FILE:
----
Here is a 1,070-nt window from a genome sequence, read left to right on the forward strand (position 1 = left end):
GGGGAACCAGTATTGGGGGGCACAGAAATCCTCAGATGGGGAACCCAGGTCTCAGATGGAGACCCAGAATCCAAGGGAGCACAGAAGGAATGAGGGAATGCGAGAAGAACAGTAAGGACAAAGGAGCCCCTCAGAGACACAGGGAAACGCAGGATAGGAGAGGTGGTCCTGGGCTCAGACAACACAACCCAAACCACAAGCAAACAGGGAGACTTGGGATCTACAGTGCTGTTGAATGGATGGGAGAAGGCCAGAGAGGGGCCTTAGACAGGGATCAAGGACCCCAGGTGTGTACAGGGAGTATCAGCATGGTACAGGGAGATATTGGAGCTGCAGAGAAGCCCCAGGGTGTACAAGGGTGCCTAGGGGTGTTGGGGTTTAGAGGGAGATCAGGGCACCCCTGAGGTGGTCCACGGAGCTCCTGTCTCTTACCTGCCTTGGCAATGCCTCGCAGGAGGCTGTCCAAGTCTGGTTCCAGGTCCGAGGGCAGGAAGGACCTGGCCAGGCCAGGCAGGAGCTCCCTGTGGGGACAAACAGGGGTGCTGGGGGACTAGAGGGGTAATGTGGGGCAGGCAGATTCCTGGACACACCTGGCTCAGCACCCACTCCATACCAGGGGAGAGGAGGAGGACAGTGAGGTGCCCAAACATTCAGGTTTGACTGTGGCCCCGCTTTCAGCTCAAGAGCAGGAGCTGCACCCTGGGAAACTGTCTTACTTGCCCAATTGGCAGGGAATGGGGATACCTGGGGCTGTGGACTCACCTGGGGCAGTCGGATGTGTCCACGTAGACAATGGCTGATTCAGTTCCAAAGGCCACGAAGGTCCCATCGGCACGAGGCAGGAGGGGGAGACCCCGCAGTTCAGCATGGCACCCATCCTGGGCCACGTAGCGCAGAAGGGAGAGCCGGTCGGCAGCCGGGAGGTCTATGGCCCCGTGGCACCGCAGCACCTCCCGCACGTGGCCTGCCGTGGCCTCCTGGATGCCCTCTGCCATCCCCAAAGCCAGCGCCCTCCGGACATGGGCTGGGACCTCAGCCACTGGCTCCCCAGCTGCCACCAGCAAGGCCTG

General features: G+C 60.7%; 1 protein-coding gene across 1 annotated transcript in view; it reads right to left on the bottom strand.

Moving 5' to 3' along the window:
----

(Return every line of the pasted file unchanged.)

Here is a 1,070-nt window from a genome sequence, read left to right on the forward strand (position 1 = left end):
GGGGAACCAGTATTGGGGGGCACAGAAATCCTCAGATGGGGAACCCAGGTCTCAGATGGAGACCCAGAATCCAAGGGAGCACAGAAGGAATGAGGGAATGCGAGAAGAACAGTAAGGACAAAGGAGCCCCTCAGAGACACAGGGAAACGCAGGATAGGAGAGGTGGTCCTGGGCTCAGACAACACAACCCAAACCACAAGCAAACAGGGAGACTTGGGATCTACAGTGCTGTTGAATGGATGGGAGAAGGCCAGAGAGGGGCCTTAGACAGGGATCAAGGACCCCAGGTGTGTACAGGGAGTATCAGCATGGTACAGGGAGATATTGGAGCTGCAGAGAAGCCCCAGGGTGTACAAGGGTGCCTAGGGGTGTTGGGGTTTAGAGGGAGATCAGGGCACCCCTGAGGTGGTCCACGGAGCTCCTGTCTCTTACCTGCCTTGGCAATGCCTCGCAGGAGGCTGTCCAAGTCTGGTTCCAGGTCCGAGGGCAGGAAGGACCTGGCCAGGCCAGGCAGGAGCTCCCTGTGGGGACAAACAGGGGTGCTGGGGGACTAGAGGGGTAATGTGGGGCAGGCAGATTCCTGGACACACCTGGCTCAGCACCCACTCCATACCAGGGGAGAGGAGGAGGACAGTGAGGTGCCCAAACATTCAGGTTTGACTGTGGCCCCGCTTTCAGCTCAAGAGCAGGAGCTGCACCCTGGGAAACTGTCTTACTTGCCCAATTGGCAGGGAATGGGGATACCTGGGGCTGTGGACTCACCTGGGGCAGTCGGATGTGTCCACGTAGACAATGGCTGATTCAGTTCCAAAGGCCACGAAGGTCCCATCGGCACGAGGCAGGAGGGGGAGACCCCGCAGTTCAGCATGGCACCCATCCTGGGCCACGTAGCGCAGAAGGGAGAGCCGGTCGGCAGCCGGGAGGTCTATGGCCCCGTGGCACCGCAGCACCTCCCGCACGTGGCCTGCCGTGGCCTCCTGGATGCCCTCTGCCATCCCCAAAGCCAGCGCCCTCCGGACATGGGCTGGGACCTCAGCCACTGGCTCCCCAGCTGCCACCAGCAAGGCCTG

General features: G+C 60.7%; 1 protein-coding gene across 1 annotated transcript in view; it reads right to left on the bottom strand.

Moving 5' to 3' along the window: